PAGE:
"I was introduced to Watershed by Ben Trewhella from the Bristol Games Hub. I was showing off my robots and Ben thought that Verity McIntosh (Pervasive Media Studio Producer) might like them, and then boom! Here I am!"
Silas Adekunle is the founder of Reach Robotics, a company he established while still an undergraduate at the University of the West of England.
"We're inventing Mecha Monsters, the world’s first gaming robot - the closest thing you'll get to Pokémon in real life. You control the robots via a smartphone app and they battle each other. The more you play with them, and the more battles they win, the more badges and shields you get. You can customise the way they look and the way they perform."
Before he was introduced to the Pervasive Media Studio Silas hadn't been to Watershed.
"I was a robotics undergraduate student at UWE and I was trying to get my company off the ground. I had an idea and I was looking for ways to bring it to life.
"I knew I wanted to make a living through robotics, which was the only way I could enjoy life! So I set up a programme taking robotics into schools, and although that was very rewarding, the business model wasn’t sustainable so I had to compensate that with something. And I learned that if you want kids to have a lasting interest in this field you have to create products that capture their imagination - and I set out to create things that allow people to have fun and learn at the same time.
"After meeting Verity I applied to the graduate residency scheme and they took me on board."
The Graduate and New Talent residency scheme offered £500, a space to work and the opportunity to develop an idea (Watershed has since invested further resource in this scheme). During his residency, Watershed were collaborating with Bristol Old Vic on Hack the Quartet as part of Bristol Proms, where a group of technologists worked with the Sacconni Quartet on a hack in an attempt to demystify classical music for contemporary audiences, and Silas was invited to take part. His idea for the hack was an ECG monitoring robotics heart, placed on the chest of the performer, so the audience could see and feel how their heart rate changed at different points in the music.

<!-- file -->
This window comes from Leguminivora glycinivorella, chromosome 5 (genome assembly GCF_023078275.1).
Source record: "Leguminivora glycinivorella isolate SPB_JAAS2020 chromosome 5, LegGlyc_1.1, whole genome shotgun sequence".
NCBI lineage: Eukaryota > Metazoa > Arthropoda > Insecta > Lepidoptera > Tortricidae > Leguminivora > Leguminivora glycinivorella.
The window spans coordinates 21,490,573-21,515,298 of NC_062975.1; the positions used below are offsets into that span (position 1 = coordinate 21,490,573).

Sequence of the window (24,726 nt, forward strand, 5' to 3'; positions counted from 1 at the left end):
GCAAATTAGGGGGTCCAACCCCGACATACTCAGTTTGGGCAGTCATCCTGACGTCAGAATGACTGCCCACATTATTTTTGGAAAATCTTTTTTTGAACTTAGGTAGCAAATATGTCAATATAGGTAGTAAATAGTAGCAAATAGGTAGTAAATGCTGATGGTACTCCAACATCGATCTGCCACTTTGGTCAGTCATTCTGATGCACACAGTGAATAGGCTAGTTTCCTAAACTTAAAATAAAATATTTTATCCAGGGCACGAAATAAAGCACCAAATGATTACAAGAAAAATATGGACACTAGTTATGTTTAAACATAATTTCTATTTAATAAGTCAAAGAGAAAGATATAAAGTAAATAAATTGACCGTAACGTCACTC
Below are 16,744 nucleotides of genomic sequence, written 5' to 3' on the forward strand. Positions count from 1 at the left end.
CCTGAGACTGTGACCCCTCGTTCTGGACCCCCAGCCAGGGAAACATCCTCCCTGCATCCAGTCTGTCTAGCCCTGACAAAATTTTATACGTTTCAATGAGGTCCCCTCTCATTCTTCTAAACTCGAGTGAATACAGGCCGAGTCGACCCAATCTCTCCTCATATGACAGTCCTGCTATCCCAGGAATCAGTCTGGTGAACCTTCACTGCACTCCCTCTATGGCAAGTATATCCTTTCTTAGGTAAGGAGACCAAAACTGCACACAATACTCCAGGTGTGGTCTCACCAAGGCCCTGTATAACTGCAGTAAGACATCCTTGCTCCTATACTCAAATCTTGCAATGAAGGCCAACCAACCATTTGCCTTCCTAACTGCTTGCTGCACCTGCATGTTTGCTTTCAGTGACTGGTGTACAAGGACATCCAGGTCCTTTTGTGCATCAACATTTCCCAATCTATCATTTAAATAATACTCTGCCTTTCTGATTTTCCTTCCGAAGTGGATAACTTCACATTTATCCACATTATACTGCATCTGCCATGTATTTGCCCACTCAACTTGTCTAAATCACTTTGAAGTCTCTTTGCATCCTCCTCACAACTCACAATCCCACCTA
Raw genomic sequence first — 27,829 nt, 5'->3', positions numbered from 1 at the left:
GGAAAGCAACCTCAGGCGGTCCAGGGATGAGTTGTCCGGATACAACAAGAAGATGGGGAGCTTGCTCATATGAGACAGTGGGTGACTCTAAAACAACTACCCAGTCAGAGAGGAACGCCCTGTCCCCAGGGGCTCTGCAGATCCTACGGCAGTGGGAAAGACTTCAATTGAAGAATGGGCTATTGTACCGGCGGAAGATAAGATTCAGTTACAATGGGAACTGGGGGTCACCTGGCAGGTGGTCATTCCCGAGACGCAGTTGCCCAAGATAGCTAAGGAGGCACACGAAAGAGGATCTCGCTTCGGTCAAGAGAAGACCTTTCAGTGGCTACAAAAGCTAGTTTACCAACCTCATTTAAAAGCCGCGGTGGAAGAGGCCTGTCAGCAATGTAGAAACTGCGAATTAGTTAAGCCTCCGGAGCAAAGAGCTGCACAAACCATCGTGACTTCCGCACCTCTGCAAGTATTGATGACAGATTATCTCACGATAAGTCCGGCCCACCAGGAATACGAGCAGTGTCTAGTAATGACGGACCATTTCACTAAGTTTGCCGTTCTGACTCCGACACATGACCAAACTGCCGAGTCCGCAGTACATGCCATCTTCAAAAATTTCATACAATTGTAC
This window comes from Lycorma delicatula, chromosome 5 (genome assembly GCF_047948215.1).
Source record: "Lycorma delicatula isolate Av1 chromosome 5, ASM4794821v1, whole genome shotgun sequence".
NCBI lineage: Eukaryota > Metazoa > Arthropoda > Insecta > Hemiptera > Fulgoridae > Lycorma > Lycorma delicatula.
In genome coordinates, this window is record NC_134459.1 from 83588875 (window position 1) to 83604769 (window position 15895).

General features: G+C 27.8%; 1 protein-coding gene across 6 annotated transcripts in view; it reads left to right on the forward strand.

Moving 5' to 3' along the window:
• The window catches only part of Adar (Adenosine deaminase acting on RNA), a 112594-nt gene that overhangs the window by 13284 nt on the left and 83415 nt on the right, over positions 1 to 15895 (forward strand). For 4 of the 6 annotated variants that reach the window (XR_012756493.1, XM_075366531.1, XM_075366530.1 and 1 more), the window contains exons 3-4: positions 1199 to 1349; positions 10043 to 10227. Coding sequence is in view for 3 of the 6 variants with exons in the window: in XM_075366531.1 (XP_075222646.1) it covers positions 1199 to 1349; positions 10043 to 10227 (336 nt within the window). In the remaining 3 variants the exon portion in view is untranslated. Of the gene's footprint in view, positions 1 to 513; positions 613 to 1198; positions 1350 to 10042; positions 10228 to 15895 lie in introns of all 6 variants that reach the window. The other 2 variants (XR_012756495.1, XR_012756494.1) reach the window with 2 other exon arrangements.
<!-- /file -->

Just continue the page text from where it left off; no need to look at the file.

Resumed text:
This residency introduced him to the ethos of the Pervasive Media Studio and its residents:
"There are lots of different people working on lots of different projects. Sometimes there are crossovers between people who work creatively – like in sound or music – and technologists or people who work in robotics. All these different talents mix and new things emerge. It’s a very different environment from what I was used to at University. There’s an opportunity to try something new and fail, but you have the support you need around you to try and make it a success."
The next step on Silas’ journey with Watershed was with collaborative research project REACT Hub’s Play Sandbox, where he has been working on Mighty Minis – a series of toys that will get children away from the screen, and will combine a collectible, real world object with its online character.
Silas aims to have Mighty Minis in stores and on the market within a year – and he thinks that Watershed has definitely helped him on that journey.
"What they (Watershed) provide is invaluable – the networking, the way you can bounce ideas around with people. I value the people most. They support you. They motivate you. You give a talk; they turn up and listen. Watershed is like a guiding hand that’s cushioning you through the difficult journey of getting to your end goal.”
Silas was also one of eight projects selected for the REACT Alumni scheme where he has been working with incubator Station 12 to extend their work around Mecha Monsters from both a research and a commercialisation perspective.
In May 2015 Silas headed to San Diego to take part in the prestigious Quallcomm Robotics Accelerator programme – he is one of just 10 companies selected by Techstars in their first ever dedicated robotics cohort. The next chapter for Silas, Reach Robotics and Mecha Monsters is certainly on its way…
- Matthew Austin, October 2014